3 -min. read

Oh, happy day, one of the most anticipated hotel openings in New York this year is almost here. Public New York was slated for the spring but is now opening on June 7, just in time for summer. (And, since this is an Ian Schrager production, we’ll call it fashionably late, rather than late.)

What makes this such an interesting opening, aside from the Schrager magic, is that a hotel with rooms from just $150 a night (in Manhattan!) promises to be just as coveted as the high-end New York hotels that charge well over $500 a night.

A refresher for those who haven’t been breathlessly tracking the progress of Public New York the way we have: This is the first Public Hotel in the city and even though there is a Public Chicago, that property is no longer owned by Schrager. The New York hotel is located on the Lower East Side, and the project has other big names attached to it in addition to Schrager’s—Pritzker Prize award-winning architects Herzog & de Meuron and chef Jean-Georges Vongerichten, who helms the restaurant and grab-and-go marketplace. (As fans of his Market at EDITION in Miami, we have high hopes for this new collab between Schrager and the chef.)

When Public New York first unveiled online bookings, there were indeed rooms from just $150 a night in June, although they are now closer to a starting rate of $265 a night (some Sunday nights and the first week of July are still showing rooms for $200 a night.)

But the idea here, Public’s premise, is “Luxury for All.” Who can argue with that? As Schrager has made clear, his original trailblazing work on hotels like Morgans, Royalton and Paramount were copied ad nauseam, so it was time for something new—something that reflected current popular culture and modern travel habits while still representing his design-centric tastes.

“I truly believe that everyone deserves a one-of-a-kind experience that lifts their spirits and makes their heart beat faster,” says Schrager in the opening press release for the property. “One that elicits an emotional response…and to deliver this at a reasonable price point is even more on the mark for today’s savvy and sophisticated traveler.”

So, what will guests get for their affordable room rate? To start with, Public promises personalized service with the introduction of what they’re calling the “PUBLIC ADVISOR”—the “go-to people” on-site who will solve problems, guide guests and generally be a source of info and assistance for anything guests may need during their stay. Meanwhile, knowing that today’s guests all have their own powerful city guide/dining guide/personal assistant in their own pockets, Public New York is claiming to have the fastest Wi-Fi in the city, free for everyone, throughout the hotel. They’re even promising that cell phone service will work everywhere.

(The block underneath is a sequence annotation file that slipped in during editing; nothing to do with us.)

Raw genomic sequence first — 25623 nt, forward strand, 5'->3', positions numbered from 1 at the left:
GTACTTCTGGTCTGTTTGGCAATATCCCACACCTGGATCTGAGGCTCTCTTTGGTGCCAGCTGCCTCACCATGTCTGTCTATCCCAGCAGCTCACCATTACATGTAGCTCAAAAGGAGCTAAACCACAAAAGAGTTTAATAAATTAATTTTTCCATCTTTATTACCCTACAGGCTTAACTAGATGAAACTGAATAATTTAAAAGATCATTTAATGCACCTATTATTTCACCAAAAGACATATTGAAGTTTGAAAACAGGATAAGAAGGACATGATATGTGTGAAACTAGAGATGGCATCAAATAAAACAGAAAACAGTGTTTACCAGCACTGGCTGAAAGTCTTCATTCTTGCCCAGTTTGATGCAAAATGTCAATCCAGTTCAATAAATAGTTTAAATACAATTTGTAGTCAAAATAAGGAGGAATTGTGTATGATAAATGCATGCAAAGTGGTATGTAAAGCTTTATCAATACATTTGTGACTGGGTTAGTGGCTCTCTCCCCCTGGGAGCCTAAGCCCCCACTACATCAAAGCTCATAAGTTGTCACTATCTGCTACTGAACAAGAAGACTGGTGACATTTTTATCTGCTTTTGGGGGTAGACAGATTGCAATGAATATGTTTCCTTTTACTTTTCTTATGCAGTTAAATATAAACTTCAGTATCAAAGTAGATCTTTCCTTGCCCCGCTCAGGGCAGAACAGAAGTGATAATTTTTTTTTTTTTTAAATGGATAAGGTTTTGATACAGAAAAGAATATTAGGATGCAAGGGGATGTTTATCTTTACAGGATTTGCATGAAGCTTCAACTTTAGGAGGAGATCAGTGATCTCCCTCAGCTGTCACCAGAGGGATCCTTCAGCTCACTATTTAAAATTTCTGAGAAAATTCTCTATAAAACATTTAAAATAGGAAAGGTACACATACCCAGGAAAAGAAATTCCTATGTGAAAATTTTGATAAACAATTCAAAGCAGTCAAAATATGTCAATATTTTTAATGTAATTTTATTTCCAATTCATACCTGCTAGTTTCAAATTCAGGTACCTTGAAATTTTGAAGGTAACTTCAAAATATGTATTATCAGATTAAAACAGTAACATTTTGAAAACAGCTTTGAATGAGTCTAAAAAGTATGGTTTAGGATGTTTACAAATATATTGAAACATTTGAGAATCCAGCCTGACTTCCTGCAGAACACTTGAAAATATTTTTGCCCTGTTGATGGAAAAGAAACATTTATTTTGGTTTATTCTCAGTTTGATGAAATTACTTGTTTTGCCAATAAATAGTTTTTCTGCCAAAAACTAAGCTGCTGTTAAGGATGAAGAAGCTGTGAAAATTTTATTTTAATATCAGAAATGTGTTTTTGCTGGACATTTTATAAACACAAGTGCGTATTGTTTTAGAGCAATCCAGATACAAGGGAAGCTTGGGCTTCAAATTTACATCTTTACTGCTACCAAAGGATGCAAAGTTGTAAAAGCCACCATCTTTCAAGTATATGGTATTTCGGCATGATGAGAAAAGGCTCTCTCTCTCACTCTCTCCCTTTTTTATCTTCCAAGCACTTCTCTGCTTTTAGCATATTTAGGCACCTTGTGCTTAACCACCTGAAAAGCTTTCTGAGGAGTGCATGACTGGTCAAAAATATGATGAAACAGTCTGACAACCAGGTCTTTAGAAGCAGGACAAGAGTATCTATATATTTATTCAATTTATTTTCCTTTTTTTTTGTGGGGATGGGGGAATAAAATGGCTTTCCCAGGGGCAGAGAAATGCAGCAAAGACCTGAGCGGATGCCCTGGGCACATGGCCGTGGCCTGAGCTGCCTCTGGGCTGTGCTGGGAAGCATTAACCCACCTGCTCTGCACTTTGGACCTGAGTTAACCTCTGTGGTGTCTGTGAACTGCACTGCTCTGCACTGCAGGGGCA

Additional tech touches—which Schrager insists are all there for a purpose, not for the sake of being techy—include mobile and self check-in, mobile key, Apple TVs in every guest room, online food ordering, and a chat bot to communicate with the hotel team. One of the best tech assets here in our books is the abundance of outlets: 12 easy-to-reach outlets and USB ports in all rooms.

The hotel’s public spaces were designed for co-working and communing with neighbors and friends, and this being New York —and the LES, and Schrager, and Jean-Georges—we expect the bars and restaurants to all become hotspots within days of opening.

Public Kitchen is the main restaurant, with a smoker, wood-burning oven and wood-burning grill. Menu highlights will include spicy Korean chicken, hot pastrami sandwiches, burgers, hot dogs, pizza, sushi and Dim Sum. For quicker bites, LOUIS is a part grocery, part coffee shop where guests can choose to linger or grab items to go.

Public New York will have three bars—Diego (akin to “a gentleman’s club in London”), The Roof (a “crazy bar” with 360-degree views of the city) and a Lobby Bar.

See you there?


Rebecca Wallwork
Rebecca Wallwork is a writer based in Miami Beach, although you’ll also find her checking out the newest hotels in New York City. She is a former contributing editor to HotelChatter, and loves dogs and books as much as she does hotels.

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